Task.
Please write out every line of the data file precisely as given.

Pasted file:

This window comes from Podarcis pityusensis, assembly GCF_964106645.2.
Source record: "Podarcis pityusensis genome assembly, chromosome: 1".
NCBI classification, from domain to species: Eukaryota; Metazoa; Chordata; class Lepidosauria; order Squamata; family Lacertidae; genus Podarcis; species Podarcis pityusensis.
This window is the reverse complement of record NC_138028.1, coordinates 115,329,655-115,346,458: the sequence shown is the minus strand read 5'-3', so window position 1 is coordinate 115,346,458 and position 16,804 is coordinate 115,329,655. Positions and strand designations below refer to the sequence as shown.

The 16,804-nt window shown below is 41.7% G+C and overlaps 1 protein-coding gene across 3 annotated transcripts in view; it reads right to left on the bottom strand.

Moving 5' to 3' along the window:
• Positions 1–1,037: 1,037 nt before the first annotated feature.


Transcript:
This window comes from Podarcis pityusensis, assembly GCF_964106645.2.
Source record: "Podarcis pityusensis genome assembly, chromosome: 1".
NCBI classification, from domain to species: Eukaryota; Metazoa; Chordata; class Lepidosauria; order Squamata; family Lacertidae; genus Podarcis; species Podarcis pityusensis.
This window is the reverse complement of record NC_138028.1, coordinates 115,329,655-115,346,458: the sequence shown is the minus strand read 5'-3', so window position 1 is coordinate 115,346,458 and position 16,804 is coordinate 115,329,655. Positions and strand designations below refer to the sequence as shown.

The 16,804-nt window shown below is 41.7% G+C and overlaps 1 protein-coding gene across 3 annotated transcripts in view; it reads right to left on the bottom strand.

Moving 5' to 3' along the window:
• Positions 1–1,037: 1,037 nt before the first annotated feature.